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For all the remarkable accomplishments of the just-ended lame-duck Congress, one of its most notable disappointments was the defeat of the Dream Act for children of illegal immigrants. The measure would have given a path to citizenship to children who, through no fault of their own, were illegally brought into the country by their parents, provided they later served in the military or attended college. By rights, the act should have been passed in the same spirit of bipartisan cooperation that produced so many other year-end legislative successes.

The Dream Act's conditioning of legal status on military service or post-secondary education represented precisely the kind of reasonable compromise that allowed Congress to cobble together majorities for the tax-cut bill, for ending the don't ask, don't tell policy banning gays from serving openly in the military, for the New Start treaty and for free health care for first responders on 9/11. Creating a path to citizenship for the children of illegal immigrants was not only the humane way to treat people who have spent their whole lives as Americans and know no other home, but also the smart thing for a nation that can ill afford to throw away their skills and talents or their willingness to contribute to society.

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Yet the measure failed to win passage in the Senate, and its opponents included both Democrats and Republicans. If that's any indication of how the next Congress is likely to deal with the issue, when Republicans will control the House and Democrats will enjoy a substantially smaller majority in the Senate, the battle over immigration reform is likely to get even uglier in coming years. For members of both parties, immigration has become the third rail of electoral politics, the kind of hot-button issue that crime or abortion used to be. They'd rather kill any measure, no matter how reasonable, just or beneficial to society, rather than risk the charge of somehow being "soft" of illegal immigrants.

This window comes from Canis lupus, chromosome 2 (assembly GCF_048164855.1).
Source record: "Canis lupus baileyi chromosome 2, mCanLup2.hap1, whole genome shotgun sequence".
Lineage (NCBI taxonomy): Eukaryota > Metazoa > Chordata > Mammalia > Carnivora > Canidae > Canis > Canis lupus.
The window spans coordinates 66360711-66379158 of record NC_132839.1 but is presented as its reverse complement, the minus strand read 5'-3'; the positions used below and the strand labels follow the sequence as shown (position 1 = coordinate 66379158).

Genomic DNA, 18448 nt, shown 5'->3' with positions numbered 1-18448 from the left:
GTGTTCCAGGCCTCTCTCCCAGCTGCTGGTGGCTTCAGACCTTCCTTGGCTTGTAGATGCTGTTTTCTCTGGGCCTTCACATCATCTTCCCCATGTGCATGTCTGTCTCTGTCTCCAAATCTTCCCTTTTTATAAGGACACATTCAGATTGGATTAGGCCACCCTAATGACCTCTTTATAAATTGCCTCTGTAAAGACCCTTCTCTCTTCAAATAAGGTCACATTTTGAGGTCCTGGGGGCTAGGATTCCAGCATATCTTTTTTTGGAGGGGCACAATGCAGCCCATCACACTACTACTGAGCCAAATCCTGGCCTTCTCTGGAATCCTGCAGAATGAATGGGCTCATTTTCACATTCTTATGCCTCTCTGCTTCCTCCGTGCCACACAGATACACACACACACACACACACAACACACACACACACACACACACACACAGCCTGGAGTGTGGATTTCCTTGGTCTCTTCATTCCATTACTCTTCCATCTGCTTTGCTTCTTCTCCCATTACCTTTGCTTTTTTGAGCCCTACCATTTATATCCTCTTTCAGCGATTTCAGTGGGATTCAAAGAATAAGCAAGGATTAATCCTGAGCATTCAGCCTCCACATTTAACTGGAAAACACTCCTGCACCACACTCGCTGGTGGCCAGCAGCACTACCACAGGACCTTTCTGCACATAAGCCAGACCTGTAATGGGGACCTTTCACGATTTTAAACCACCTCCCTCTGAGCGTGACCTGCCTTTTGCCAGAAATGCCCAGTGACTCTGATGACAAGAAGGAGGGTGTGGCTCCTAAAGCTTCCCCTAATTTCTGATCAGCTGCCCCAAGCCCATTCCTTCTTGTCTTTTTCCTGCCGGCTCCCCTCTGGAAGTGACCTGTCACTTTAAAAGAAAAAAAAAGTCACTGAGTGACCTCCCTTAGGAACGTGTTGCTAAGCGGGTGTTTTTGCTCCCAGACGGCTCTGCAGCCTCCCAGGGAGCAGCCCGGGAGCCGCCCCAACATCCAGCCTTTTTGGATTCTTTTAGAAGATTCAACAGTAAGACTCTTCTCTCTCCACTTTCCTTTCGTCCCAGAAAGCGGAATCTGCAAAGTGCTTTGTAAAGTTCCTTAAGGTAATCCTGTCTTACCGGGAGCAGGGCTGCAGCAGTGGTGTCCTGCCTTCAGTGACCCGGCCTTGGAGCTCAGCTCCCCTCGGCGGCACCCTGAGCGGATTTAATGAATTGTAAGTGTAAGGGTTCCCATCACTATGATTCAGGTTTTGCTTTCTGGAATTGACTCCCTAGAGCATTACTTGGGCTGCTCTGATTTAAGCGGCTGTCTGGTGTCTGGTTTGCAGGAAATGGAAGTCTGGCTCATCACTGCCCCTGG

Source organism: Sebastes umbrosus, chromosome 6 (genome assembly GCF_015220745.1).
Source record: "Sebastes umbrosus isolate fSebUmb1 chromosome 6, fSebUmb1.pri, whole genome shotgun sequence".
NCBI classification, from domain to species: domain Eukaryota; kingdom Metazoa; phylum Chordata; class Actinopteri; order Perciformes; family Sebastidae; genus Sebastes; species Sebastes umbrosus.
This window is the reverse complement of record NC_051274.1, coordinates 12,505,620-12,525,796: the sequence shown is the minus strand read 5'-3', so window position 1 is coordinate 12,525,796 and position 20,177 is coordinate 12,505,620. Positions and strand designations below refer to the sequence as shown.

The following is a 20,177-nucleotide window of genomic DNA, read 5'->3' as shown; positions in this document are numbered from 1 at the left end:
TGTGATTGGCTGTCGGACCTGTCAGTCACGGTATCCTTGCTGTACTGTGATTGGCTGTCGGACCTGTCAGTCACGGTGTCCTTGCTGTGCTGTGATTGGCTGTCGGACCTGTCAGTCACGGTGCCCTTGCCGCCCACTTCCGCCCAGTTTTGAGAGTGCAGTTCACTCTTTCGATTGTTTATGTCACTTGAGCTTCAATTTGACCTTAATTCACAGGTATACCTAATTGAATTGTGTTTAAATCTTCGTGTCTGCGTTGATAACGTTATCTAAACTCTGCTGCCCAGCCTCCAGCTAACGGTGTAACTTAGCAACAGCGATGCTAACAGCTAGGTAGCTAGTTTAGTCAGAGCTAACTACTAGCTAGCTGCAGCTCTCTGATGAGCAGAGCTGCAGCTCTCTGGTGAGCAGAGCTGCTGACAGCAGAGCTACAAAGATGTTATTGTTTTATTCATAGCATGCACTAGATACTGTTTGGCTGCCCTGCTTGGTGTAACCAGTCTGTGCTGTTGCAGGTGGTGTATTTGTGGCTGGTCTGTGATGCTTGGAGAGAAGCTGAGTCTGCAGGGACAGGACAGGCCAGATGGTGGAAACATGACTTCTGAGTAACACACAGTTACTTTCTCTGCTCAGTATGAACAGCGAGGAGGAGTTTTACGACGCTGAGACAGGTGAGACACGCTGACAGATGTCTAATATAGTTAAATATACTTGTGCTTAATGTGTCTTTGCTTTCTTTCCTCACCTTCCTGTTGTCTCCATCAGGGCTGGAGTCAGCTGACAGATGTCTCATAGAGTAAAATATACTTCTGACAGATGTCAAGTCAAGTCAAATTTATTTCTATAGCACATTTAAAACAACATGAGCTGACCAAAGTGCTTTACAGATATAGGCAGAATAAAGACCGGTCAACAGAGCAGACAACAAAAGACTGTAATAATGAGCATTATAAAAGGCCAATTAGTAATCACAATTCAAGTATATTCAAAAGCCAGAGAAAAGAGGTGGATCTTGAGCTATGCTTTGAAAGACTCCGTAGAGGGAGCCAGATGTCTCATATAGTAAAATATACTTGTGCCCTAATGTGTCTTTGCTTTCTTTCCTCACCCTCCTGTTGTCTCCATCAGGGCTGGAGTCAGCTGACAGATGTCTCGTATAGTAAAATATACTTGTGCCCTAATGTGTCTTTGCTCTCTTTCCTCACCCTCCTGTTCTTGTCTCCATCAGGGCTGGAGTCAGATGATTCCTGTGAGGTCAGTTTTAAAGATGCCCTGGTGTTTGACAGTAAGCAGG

House GOP lawmakers are already warning they intend to oppose any change in immigration policy that doesn't make things tougher for people who are in the country illegally, despite the fact that immigration is down and the Obama administration is already deporting record numbers of people with criminal records or who are deemed to be threats to public safety. That's hardly being "soft" on immigration. But GOP leaders want to go even further by giving local police departments — which are overtaxed as it is — more authority to identify and arrest illegal immigrants and aggressively go after companies that hire undocumented workers. Meanwhile, lawmakers like incoming GOP House Judiciary Committee chairman Rep. Lamar Smith of Texas insist any effort to create a path to legal residency is "pointless" until the country's borders are secured.

That's obviously a recipe for gridlock since it may well be impossible to completely seal the country off from all the people who are willing to risk their lives to come here. And it's based on the equally false premise of Mr. Smith that we "could free up millions of jobs for Americans and legal immigrants if we enforced our immigration laws against illegal workers." The vast majority of illegal immigrants work at jobs that pay so little and offer so few benefits that most Americans refuse to take them.

Even more importantly, Rep. Smith's plan says absolutely nothing about what to do about the estimated 11 million immigrants who are already living in this country. Does he really believe that local police departments can round them all up for deportation — a transfer that, if put into effect, would be the largest mass movement of people in U.S. history? And where would they stay while awaiting return to their home countries — on reservations or in open-air prisons like the internment camps for Japanese-Americans during World War II? That's the logical conclusion of all such schemes to deport millions of people, but we suspect no one really wants to go there.

The reality lawmakers like Mr. Smith conveniently ignore is that, one way or another, most of the illegal immigrants already in the country are not going anywhere. They're going to end up staying right here, and the only question will be whether they get to do so in a way that allows them to pay taxes on what they earn or whether they continue to live beholden to an underground economy that cheats them and the federal treasury of billions of dollars every year.

When it comes to the children who were actually at issue in the Dream Act, the issue is even starker. We are legally required to educate them through high school. Are we to throw away that investment by consigning them to menial labor or by chucking them back across the border?

Recognizing that reality has nothing to do with being "soft" on illegal immigrants but it has everything to do with finding ways of dealing with millions of people in our midst without violating the Constitution or the basic principles justice and fairness on which this country was built.

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